And whether you like it or not, you’re already a part of it.
It’s a bold statement, I know. Maybe too bold. After the dust has settled, it’ll either be a celebration… or a bloodbath.
I’m willing to take that chance.
And why not? Launches are all about taking chances… and this post outlines a simple formula for launching, well, anything.
Over the past 90 days my wife and I have planned – with NASA like precision – the launch of our new site. We’ve boiled everything down into five simple steps, which you can use for your next launch.
Prepare for lift off…
5. Lay the foundation
Cornerstone content lays the groundwork for your site.
Before you start, write down the following:
- Who your intended audience is
- What they want more than anything (regarding your subject, at least)
- Why you can help them
- What common themes will you cover
- How you will structure your content
Now create content around each of these points. Whenever you’re stuck for ideas, refer to these five points.
How many pages do you need to launch with? It depends on you and your market.
For example, my wife and I launched our travel site with over 800 pages of content (because the site covers destinations around the world… can’t really have an empty continent section, can we?).
On the other hand, Jon Morrow launched his blog without a single post. Just a short video preview and opt in form.
And you know what? It worked.
These are two extremes. You’ll probably fall somewhere in the middle.
With your foundation in place it’s time to…
4. Fuel the rocket
Did you know the space shuttle uses over two million pounds of fuel for its launch?
In your case, the fuel comes from people. Hopefully you’ve already got connections, but if not, that’s cool. You gotta start somewhere.
Here’s how you should start networking:
Build a list of prospects. I like Excel, but Google Docs work too. Include columns for the following: website name, contact info, date contacted, URL where they link to you (if they do) and any other info you think could be important (e.g. fun facts about the person, their interests, etc.)
Add metrics to compare them. I personally use SEOMoz’s Domain Authority as a metric. The higher the number, the more influential they are. (Tip: Download this toolbar to see a site’s Domain Authority right in your browser).
Pull contact information from their sites. Email works best, but Twitter, Facebook and other social sites work, too.
Comment on their blogs/social networks. Kinda self-explanatory, right?
Contact them with three unique, personalized pitches for their website. Promise to deliver the content in HTML (with links and photos) so all they have to do it copy and paste it into WordPress (or other CMS). For the bigger blogs, skip the pitch and just give ’em the post.
Follow up with valuable stuff. Notice a broken link/typo/glitch on their site? Send them an email – you’ll almost always get a thank you.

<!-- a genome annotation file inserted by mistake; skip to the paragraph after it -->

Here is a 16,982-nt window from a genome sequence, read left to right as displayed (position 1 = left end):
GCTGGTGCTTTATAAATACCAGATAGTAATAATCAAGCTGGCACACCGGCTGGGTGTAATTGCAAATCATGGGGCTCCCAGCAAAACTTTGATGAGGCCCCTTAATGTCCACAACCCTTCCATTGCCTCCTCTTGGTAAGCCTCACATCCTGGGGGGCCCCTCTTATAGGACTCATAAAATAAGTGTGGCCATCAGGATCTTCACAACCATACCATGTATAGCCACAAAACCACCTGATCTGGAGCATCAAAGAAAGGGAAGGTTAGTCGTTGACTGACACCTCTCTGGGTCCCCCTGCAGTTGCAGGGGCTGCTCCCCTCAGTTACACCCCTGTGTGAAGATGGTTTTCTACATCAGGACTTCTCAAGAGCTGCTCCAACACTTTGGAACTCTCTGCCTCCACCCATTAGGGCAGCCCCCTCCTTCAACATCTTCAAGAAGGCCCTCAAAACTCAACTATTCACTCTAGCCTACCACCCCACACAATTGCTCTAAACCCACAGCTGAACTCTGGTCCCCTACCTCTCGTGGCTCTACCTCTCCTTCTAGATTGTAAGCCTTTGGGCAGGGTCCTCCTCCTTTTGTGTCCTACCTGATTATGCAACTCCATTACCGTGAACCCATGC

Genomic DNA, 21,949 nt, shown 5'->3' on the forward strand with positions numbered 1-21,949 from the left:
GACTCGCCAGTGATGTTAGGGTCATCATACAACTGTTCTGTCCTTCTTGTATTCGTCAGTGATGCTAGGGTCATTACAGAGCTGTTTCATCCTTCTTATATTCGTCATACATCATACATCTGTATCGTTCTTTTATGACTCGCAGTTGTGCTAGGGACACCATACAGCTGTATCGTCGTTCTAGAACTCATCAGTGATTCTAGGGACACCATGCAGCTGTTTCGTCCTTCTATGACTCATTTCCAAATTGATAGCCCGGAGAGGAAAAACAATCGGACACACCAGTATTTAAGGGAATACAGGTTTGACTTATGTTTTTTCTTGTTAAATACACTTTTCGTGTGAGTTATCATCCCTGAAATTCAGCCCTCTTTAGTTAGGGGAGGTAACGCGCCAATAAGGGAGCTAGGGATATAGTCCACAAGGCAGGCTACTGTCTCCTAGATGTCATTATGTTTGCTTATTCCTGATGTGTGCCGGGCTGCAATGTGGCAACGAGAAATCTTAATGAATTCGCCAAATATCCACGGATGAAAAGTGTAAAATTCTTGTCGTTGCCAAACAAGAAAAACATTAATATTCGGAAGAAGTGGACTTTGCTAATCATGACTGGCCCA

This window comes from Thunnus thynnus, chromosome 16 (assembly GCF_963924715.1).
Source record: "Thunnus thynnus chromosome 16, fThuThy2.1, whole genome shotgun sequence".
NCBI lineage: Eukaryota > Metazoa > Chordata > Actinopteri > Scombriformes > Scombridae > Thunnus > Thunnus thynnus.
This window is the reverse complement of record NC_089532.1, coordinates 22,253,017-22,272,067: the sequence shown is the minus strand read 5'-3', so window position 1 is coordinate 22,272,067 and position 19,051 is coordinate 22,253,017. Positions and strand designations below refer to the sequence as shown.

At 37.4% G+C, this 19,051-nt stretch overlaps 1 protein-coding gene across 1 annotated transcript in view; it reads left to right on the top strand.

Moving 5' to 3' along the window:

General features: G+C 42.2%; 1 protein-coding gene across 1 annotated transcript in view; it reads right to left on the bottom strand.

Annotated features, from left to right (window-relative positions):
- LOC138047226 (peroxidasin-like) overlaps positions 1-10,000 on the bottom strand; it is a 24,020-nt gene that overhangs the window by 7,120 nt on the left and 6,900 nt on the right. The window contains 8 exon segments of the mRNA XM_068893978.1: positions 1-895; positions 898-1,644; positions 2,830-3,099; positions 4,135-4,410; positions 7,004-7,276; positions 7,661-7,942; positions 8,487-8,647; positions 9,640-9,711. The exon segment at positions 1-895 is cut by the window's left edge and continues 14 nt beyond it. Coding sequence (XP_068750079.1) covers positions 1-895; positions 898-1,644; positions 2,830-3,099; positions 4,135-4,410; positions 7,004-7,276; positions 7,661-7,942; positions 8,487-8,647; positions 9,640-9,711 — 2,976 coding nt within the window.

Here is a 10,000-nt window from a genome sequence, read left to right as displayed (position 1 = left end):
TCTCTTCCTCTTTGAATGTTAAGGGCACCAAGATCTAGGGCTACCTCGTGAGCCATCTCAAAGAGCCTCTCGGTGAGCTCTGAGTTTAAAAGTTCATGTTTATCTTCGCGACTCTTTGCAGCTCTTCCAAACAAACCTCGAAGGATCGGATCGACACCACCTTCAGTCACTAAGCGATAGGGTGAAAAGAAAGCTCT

As you probably noticed, all these methods are online. The best method is to go out and meet influencers in your market. Brian Clark from Copyblogger and Tim Ferriss discussed this topic in a great interview.
Whether you’re pitching guest posts, interviews or features try to schedule all of it to go out the same day. It pays to contact people two or three months beforehand to make sure you can coordinate it.
The next step is to…
If you use WordPress, install a plugin which checks for broken links automatically.
Create accounts on all major social networks. You can do this yourself or outsource it via Mechanical Turk. Flesh out the profiles by adding pictures and short descriptions about you.
Test every aspect of your site – comments, opt-ins, purchases – thoroughly at least a week in advance. I highly suggest you go through this pre-launch checklist to make you don’t miss something crucial.
2. Lift off
Launch day. Make sure all systems are go.
Set up a Google Alert for your site’s name and monitor where you get mentioned. Jump in conversations to let people know you’re available.
Then, a day or two later send follow up emails to everyone thanking them for promoting your launch.
Use Twitter Search to find who tweeted about you and follow them. Chances are, they’ll follow you back.
1. The View from Orbit
Now that the launch is over, it’s time to review.
Check your traffic stats, conversion rates and social mentions. Like the moon, you want to revolve around your business and observe it from every angle.
- What content was shared the most?
- Where was it shared?
- What problems did people have with the site/product/service?
- What sites/methods sent the most traffic? Conversions?
- What one metric can I most easily improve?
Launches are great for new websites and/or products. But what happens after that initial burst of interest burns out?
Many people try to “pace” themselves and put out a steady stream of content on other blogs.
Does it work? Yes… but it could be better.
Instead, consider a five day “burst” of activity. It pays to be everywhere for a short period of time, then go back to focusing on your own site for awhile.
Try working in 90 day batches. For example…
Day 1 – 30: Pitch guest post ideas to other sites
Days 31 – 60: Write all the content and submit (ask for it all to be published on the same day)
Days 61 – 90: Contact other websites for interviews, social media mentions, etc.
Then ask other people in your network to mention your new piece of content/product in their social circles… all on Day 90.
Like I mentioned before, you’re part of an experiment. And the experiment is this: how many launch ideas can the Copyblogger Tribe come up with?
What specific tactics do you use to launch new sites or products? What really works and what doesn’t?
Alright ground control, have at it!
About the Author: Adam Costa wrote this post as part of a launch. Two, in fact. The first is Trekity.com, a different kind of travel site. The second is Travel Blogger Academy, which shows how to make money with a travel blog.